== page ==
So, the first thing that we look at is your credit profile so we’ll take a look and say, okay, what is your credit obligation, what is your monthly debt payment and then we’ll ask for recent pay stubs so we can see what your income is like. We’ll also let you connect through Plaid or do some things like that and make it, obviously, quite a bit easier and from that we deduce basically how much can you pay on a monthly basis and what does that translate into in terms of home price.
Adena: From that, we kind of come to a budget, you know, we’re constantly iterating. I think our goal is we want to provide this to as many people as possible, but we want to provide in a way that’s safe and healthy for them, right, and not overextending our customers in any way.
Peter: So, you’ll underwrite, I mean, you’ll say, okay, you can afford a house up to $200,000 or up to $300,000, you give them a limit, right, and make them go out and shop like a cash buyer and shop around.
Adena: Exactly. In fact, our offer is better than had they gotten conventional financing, right, because conventional financing will come like contingencies that they no longer have. So, we actually let our customers compete with other institutions which is really interesting because we are taking people who traditionally maybe would have gotten an FHA mortgage wouldn’t have had a super competitive bid and we’re turning them into the most competitive bid possible and making them go up against the Opendoors, the Invitation Homes, the American Homes 4 Rents of the world and we can bid just as aggressively for them.
Peter: I can see these people who can’t afford a home suddenly can go out and do an all-cash offer, that’s got a feel good from their perspective. So then, how does the economics work, I mean, what are doing as far as like as far as fees go, how are you making money and are you sharing the run-up if the price of the home goes up. I know you said that 2.5% is 2.5% so it sounds like you’re getting some of the upside potentially and obviously potential downside in the value of the home, is that correct?
Adena: We make money off of rent. I love to be super transparent about that which is the rent portion is what our revenue is and our bet is that our gross profit margins will be higher because we will have lower turnover and lower maintenance cost. And so, that is how we make money, there are no fees like there is no application fees, there’s no fees along the way, it is purely just rent and we make a higher gross profit margin because we have less turnover which results in less cost.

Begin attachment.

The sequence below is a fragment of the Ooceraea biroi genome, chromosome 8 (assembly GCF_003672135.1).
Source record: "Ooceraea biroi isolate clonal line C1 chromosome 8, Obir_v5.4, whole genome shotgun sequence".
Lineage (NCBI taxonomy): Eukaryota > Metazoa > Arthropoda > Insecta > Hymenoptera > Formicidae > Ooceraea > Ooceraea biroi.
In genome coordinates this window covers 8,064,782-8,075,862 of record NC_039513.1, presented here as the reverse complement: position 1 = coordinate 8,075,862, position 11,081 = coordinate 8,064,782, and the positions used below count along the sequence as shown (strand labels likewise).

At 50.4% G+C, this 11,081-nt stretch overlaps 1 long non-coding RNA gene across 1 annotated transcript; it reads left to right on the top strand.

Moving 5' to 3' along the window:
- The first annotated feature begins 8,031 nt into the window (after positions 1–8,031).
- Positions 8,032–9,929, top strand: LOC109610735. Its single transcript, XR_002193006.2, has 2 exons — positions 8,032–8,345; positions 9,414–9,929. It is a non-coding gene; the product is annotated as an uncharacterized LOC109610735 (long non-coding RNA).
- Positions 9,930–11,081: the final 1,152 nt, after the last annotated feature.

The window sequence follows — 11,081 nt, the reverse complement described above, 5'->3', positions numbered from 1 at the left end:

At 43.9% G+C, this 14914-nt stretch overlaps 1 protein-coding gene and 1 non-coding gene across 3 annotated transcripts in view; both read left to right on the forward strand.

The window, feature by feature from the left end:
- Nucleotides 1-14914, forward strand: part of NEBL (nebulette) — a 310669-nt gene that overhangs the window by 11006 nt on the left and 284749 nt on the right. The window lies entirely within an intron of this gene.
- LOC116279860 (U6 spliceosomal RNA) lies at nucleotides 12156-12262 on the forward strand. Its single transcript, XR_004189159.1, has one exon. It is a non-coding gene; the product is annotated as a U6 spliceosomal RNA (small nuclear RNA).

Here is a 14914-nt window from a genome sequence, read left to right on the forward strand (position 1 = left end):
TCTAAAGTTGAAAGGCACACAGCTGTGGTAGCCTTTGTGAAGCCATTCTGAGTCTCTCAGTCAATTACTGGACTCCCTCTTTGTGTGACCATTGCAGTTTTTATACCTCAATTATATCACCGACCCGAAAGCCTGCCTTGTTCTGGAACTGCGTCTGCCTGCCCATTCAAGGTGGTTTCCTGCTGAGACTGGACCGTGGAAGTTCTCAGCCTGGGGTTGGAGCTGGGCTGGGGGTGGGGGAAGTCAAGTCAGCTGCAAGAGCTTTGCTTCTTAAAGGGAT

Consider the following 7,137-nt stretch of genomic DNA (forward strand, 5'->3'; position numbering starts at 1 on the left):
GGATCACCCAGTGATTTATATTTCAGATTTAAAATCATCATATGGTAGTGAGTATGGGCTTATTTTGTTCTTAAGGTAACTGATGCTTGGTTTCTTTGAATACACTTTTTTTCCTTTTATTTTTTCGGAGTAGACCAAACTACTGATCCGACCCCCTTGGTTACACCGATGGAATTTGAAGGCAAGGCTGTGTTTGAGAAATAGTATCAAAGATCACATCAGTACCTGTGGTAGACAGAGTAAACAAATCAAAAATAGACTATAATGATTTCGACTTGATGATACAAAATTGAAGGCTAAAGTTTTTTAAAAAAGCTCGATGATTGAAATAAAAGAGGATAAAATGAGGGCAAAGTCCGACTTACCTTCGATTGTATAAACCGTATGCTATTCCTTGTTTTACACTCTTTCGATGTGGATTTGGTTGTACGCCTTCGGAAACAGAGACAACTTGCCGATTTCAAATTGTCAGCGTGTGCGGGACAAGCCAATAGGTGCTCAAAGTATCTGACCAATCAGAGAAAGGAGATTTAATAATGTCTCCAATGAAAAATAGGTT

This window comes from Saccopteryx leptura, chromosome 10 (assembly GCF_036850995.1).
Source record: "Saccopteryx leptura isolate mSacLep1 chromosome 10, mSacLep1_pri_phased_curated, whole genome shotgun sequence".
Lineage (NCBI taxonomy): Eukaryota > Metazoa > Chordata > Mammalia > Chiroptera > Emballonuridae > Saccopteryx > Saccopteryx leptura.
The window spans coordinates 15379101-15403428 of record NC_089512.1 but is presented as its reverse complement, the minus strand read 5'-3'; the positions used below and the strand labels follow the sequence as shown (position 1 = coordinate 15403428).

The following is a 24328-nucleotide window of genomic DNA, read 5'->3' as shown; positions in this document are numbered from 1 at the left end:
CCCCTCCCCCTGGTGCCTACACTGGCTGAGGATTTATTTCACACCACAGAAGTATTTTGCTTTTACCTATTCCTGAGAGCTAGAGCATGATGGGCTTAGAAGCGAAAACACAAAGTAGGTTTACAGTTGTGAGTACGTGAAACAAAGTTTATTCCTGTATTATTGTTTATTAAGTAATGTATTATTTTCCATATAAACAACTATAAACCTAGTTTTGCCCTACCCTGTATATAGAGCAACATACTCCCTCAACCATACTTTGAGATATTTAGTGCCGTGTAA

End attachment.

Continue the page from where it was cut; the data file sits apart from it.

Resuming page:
Now, on the appreciation side, we lock-in a buy-back price upfront so just choose easy numbers. Let’s say we’re buying a $100,000 house, on average our buy-back price, so the price of which the tenant can exercise their right to buy-back a home, averages about 3% appreciation a year so call it 10% so your buy-back price would be locked-in at $110,000. That means that the max guarantee that Divvy can make off of the appreciation and the tenant buying back the house is that $110,000 appreciation, right, so $10,000 increase. Now, what we have seen, and you’ll know this, is that home prices have increased almost 20%.
Adena: Right. And so, what that means is that they have a call option, they can buy this house at a cheaper price than likely what it’s trading at today. And so, that means that if the customer, if they want the house, they can exercise the right to buy, pay a cheaper price than what they would be able to buy it at in the future. So, that’s an added benefit that our customers don’t often think about which is they’re locking in the price of the home today while they build equity and they don’t have to wait as the home continues to appreciate and gets out of their reach. Now, I want to be transparent, none of our customers are thinking about, oh, I’ve a call option that’s in the…..that’s just not how consumers think about these sort of things.